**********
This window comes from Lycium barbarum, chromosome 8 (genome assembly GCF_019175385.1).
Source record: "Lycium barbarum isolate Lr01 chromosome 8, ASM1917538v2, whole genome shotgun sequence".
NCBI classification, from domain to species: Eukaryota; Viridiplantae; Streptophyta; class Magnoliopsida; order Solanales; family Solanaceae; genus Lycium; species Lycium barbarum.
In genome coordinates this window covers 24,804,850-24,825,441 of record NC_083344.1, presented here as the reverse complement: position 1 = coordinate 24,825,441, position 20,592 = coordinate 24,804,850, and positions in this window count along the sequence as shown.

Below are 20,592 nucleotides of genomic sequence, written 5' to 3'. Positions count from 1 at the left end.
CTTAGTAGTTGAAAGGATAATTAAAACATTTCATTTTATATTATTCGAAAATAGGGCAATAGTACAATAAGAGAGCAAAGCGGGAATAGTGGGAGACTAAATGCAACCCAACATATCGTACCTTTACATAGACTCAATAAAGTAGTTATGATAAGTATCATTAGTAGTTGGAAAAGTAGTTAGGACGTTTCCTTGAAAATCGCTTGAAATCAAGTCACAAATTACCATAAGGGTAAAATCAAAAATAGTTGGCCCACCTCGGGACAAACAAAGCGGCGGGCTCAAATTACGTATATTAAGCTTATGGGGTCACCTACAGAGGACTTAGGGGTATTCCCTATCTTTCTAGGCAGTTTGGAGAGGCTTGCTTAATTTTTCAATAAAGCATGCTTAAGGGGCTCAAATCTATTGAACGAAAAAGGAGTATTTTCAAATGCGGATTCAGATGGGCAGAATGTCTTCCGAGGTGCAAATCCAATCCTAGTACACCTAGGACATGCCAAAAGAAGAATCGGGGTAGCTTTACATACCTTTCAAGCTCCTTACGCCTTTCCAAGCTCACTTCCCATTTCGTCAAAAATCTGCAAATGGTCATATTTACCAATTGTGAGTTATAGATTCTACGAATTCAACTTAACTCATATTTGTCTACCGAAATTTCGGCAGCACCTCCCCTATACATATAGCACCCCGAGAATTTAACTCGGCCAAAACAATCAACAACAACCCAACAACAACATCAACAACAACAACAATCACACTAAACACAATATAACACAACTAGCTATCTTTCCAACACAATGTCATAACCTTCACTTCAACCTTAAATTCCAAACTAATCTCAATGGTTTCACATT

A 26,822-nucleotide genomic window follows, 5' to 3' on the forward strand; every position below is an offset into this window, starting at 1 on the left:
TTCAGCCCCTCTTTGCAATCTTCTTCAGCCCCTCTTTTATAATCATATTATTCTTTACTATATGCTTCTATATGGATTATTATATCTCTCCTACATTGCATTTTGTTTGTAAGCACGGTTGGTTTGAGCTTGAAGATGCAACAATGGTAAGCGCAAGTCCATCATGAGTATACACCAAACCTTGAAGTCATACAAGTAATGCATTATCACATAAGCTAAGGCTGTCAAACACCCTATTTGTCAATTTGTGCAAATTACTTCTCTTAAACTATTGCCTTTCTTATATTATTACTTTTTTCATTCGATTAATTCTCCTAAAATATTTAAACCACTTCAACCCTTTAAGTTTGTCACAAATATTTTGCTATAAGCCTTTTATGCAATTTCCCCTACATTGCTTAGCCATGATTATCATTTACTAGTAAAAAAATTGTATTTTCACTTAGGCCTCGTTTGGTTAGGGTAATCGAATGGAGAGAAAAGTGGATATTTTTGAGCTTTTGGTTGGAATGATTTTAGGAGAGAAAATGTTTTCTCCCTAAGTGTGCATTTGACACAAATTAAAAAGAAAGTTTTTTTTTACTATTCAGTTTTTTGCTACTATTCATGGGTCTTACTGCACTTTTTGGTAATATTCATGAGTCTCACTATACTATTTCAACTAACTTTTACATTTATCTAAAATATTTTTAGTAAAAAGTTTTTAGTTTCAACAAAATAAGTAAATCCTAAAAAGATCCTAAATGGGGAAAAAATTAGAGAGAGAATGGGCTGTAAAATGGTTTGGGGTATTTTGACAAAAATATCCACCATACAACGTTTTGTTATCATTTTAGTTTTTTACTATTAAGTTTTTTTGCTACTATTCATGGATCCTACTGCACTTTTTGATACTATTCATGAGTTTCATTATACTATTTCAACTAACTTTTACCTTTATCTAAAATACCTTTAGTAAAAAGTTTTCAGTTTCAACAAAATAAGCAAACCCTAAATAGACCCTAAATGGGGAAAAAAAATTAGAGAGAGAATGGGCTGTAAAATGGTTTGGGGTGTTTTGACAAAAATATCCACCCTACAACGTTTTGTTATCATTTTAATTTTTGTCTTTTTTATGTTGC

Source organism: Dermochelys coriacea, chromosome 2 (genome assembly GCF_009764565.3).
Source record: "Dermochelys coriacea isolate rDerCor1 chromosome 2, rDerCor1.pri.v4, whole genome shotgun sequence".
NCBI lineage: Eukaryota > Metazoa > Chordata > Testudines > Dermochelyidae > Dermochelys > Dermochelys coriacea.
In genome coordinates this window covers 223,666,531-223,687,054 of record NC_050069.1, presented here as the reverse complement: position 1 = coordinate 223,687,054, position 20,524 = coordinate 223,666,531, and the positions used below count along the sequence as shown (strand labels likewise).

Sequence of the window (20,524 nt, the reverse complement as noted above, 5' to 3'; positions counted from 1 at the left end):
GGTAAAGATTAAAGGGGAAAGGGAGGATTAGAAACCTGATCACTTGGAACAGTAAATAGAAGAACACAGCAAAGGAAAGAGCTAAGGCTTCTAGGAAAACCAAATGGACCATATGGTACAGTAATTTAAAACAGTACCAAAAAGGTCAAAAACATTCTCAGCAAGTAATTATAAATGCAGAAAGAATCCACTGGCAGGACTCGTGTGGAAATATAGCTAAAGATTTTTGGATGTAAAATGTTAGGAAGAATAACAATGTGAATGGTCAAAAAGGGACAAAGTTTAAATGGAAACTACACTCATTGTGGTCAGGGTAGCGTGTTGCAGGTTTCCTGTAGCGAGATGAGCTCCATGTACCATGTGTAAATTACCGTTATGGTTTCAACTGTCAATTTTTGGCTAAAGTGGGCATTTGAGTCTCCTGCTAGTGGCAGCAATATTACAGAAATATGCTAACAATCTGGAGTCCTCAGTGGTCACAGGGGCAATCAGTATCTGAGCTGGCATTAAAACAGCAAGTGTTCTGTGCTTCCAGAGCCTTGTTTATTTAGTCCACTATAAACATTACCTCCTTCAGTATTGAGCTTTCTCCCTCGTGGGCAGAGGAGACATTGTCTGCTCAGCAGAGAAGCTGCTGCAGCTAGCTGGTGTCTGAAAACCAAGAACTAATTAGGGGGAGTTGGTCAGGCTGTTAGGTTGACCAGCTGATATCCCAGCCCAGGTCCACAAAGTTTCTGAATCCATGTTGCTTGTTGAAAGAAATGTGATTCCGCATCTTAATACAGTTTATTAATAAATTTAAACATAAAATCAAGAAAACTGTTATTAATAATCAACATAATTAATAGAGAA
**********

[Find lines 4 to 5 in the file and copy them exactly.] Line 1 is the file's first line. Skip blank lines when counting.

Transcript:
In genome coordinates this window covers 24,804,850-24,825,441 of record NC_083344.1, presented here as the reverse complement: position 1 = coordinate 24,825,441, position 20,592 = coordinate 24,804,850, and positions in this window count along the sequence as shown.

Below are 20,592 nucleotides of genomic sequence, written 5' to 3'. Positions count from 1 at the left end.